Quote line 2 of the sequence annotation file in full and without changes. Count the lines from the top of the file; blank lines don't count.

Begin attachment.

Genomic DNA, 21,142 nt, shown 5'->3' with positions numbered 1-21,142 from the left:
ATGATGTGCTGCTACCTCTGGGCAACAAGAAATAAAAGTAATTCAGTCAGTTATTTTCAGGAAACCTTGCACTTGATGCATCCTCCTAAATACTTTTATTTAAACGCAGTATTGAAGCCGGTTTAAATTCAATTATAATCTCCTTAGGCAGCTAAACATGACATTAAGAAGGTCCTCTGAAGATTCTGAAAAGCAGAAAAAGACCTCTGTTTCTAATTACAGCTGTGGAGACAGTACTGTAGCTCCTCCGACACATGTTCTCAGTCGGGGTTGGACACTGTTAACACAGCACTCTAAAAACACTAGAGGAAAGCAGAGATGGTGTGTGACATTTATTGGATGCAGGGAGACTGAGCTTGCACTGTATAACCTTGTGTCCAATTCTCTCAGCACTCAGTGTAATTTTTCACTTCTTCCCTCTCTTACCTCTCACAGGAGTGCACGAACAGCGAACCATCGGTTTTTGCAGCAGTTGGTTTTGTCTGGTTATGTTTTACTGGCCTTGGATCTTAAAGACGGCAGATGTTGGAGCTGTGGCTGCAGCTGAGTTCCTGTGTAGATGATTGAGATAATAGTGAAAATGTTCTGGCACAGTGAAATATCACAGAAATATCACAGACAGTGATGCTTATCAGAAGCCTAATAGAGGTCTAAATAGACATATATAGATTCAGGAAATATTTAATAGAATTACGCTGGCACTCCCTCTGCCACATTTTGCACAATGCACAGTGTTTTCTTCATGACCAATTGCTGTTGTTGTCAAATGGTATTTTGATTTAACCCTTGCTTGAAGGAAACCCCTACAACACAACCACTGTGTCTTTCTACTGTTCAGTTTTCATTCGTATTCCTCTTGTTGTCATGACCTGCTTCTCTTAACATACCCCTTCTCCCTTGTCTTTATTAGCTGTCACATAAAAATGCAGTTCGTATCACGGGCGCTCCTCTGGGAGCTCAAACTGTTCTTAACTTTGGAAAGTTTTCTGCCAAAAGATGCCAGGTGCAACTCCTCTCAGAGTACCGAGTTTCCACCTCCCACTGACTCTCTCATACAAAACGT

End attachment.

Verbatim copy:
ATGATGTGCTGCTACCTCTGGGCAACAAGAAATAAAAGTAATTCAGTCAGTTATTTTCAGGAAACCTTGCACTTGATGCATCCTCCTAAATACTTTTATTTAAACGCAGTATTGAAGCCGGTTTAAATTCAATTATAATCTCCTTAGGCAGCTAAACATGACATTAAGAAGGTCCTCTGAAGATTCTGAAAAGCAGAAAAAGACCTCTGTTTCTAATTACAGCTGTGGAGACAGTACTGTAGCTCCTCCGACACATGTTCTCAGTCGGGGTTGGACACTGTTAACACAGCACTCTAAAAACACTAGAGGAAAGCAGAGATGGTGTGTGACATTTATTGGATGCAGGGAGACTGAGCTTGCACTGTATAACCTTGTGTCCAATTCTCTCAGCACTCAGTGTAATTTTTCACTTCTTCCCTCTCTTACCTCTCACAGGAGTGCACGAACAGCGAACCATCGGTTTTTGCAGCAGTTGGTTTTGTCTGGTTATGTTTTACTGGCCTTGGATCTTAAAGACGGCAGATGTTGGAGCTGTGGCTGCAGCTGAGTTCCTGTGTAGATGATTGAGATAATAGTGAAAATGTTCTGGCACAGTGAAATATCACAGAAATATCACAGACAGTGATGCTTATCAGAAGCCTAATAGAGGTCTAAATAGACATATATAGATTCAGGAAATATTTAATAGAATTACGCTGGCACTCCCTCTGCCACATTTTGCACAATGCACAGTGTTTTCTTCATGACCAATTGCTGTTGTTGTCAAATGGTATTTTGATTTAACCCTTGCTTGAAGGAAACCCCTACAACACAACCACTGTGTCTTTCTACTGTTCAGTTTTCATTCGTATTCCTCTTGTTGTCATGACCTGCTTCTCTTAACATACCCCTTCTCCCTTGTCTTTATTAGCTGTCACATAAAAATGCAGTTCGTATCACGGGCGCTCCTCTGGGAGCTCAAACTGTTCTTAACTTTGGAAAGTTTTCTGCCAAAAGATGCCAGGTGCAACTCCTCTCAGAGTACCGAGTTTCCACCTCCCACTGACTCTCTCATACAAAACGT